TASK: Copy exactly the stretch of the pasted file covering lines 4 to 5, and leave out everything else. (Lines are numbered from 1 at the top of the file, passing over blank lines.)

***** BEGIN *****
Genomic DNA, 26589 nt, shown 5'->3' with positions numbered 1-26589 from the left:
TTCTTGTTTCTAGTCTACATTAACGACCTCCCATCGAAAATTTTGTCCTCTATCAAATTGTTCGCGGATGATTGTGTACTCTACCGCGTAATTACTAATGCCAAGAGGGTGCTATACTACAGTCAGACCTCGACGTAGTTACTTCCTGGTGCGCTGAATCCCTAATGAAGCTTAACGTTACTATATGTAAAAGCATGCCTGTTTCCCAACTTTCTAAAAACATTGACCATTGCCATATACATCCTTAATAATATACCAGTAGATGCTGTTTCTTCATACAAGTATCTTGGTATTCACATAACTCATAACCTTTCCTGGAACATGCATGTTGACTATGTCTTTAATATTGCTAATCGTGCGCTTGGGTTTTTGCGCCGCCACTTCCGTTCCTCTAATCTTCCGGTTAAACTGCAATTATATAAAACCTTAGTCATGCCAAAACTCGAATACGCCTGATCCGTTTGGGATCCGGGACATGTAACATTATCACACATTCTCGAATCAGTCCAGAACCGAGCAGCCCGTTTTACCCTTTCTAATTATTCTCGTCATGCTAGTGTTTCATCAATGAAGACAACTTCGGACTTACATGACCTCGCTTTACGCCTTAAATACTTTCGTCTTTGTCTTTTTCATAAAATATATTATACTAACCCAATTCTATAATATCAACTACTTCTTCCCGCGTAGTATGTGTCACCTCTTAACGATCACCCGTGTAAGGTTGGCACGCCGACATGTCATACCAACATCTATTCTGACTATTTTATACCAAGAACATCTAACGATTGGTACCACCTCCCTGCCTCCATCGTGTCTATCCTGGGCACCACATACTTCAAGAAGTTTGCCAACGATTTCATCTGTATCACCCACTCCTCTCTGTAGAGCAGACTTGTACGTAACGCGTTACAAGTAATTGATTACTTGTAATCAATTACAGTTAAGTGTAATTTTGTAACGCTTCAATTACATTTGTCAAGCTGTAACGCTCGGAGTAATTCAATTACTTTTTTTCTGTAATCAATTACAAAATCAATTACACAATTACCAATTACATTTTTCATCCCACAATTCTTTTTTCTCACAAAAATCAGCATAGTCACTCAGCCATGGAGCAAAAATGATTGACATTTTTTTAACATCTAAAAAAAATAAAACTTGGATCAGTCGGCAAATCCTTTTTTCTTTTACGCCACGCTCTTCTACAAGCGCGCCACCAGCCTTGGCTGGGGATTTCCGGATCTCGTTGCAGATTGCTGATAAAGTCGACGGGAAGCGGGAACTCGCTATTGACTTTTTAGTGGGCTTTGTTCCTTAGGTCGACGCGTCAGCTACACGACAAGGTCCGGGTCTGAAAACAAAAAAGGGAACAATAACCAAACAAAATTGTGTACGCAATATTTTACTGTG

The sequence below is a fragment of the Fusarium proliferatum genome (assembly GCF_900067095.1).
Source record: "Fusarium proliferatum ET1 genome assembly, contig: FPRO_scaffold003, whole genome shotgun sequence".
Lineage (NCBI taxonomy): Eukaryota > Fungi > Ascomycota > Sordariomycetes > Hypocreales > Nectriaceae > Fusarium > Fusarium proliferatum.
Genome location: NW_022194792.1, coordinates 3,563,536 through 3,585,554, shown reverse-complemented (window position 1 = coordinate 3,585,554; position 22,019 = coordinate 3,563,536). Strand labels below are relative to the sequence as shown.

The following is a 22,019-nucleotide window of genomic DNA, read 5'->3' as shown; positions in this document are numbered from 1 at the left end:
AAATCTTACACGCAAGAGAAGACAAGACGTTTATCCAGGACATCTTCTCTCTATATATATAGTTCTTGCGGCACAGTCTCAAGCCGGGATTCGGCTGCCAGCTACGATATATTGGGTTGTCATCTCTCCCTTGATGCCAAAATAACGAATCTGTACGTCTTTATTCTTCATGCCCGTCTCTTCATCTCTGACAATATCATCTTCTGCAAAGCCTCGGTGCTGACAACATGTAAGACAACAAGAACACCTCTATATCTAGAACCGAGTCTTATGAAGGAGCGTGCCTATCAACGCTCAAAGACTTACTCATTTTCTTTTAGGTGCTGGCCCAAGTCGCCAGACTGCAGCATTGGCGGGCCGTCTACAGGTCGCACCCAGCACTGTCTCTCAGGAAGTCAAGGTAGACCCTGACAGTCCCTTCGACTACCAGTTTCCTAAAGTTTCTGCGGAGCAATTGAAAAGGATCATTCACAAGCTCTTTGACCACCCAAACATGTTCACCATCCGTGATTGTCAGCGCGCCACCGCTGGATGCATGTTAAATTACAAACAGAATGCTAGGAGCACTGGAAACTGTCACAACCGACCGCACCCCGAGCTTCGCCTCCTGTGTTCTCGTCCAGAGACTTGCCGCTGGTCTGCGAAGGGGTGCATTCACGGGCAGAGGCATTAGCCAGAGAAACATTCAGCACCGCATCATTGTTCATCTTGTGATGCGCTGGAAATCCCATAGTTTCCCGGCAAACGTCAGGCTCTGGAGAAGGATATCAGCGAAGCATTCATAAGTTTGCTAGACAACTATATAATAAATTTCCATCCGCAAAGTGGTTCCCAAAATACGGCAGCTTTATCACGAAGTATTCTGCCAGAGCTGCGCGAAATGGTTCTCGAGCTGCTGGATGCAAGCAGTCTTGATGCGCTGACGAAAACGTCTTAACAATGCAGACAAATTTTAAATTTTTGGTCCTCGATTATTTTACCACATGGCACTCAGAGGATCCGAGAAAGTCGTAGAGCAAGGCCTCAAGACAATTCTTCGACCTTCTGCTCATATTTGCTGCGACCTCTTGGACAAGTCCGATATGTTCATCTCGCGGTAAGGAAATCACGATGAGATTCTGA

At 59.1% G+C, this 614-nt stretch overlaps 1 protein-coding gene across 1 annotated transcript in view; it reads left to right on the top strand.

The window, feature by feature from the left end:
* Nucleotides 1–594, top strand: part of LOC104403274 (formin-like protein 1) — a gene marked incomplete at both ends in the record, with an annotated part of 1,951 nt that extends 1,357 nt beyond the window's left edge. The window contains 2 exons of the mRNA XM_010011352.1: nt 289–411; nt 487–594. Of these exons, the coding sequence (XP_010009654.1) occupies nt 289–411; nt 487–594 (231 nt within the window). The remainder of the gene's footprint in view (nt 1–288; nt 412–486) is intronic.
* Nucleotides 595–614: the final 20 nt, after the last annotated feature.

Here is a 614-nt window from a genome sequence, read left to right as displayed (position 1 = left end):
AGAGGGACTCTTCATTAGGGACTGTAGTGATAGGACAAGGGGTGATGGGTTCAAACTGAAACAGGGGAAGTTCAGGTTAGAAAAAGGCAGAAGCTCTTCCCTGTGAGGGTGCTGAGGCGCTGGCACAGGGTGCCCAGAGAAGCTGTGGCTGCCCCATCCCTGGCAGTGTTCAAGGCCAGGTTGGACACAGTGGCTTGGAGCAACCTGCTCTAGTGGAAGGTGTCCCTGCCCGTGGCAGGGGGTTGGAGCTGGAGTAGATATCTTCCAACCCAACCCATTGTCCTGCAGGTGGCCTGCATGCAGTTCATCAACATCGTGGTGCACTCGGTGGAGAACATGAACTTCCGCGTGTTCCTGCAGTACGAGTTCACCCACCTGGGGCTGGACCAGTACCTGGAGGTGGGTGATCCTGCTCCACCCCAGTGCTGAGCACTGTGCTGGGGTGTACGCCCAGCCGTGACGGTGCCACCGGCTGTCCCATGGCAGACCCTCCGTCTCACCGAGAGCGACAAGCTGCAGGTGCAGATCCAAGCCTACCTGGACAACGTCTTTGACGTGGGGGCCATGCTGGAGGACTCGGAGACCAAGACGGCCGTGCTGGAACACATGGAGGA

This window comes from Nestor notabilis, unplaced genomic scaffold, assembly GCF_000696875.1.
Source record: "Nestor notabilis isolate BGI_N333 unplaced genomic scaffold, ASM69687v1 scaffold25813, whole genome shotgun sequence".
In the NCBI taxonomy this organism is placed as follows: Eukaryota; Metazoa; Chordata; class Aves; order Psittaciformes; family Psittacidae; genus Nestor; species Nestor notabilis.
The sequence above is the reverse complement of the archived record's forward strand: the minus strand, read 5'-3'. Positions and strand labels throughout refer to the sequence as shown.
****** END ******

Source record: "Fusarium proliferatum ET1 genome assembly, contig: FPRO_scaffold003, whole genome shotgun sequence".
Lineage (NCBI taxonomy): Eukaryota > Fungi > Ascomycota > Sordariomycetes > Hypocreales > Nectriaceae > Fusarium > Fusarium proliferatum.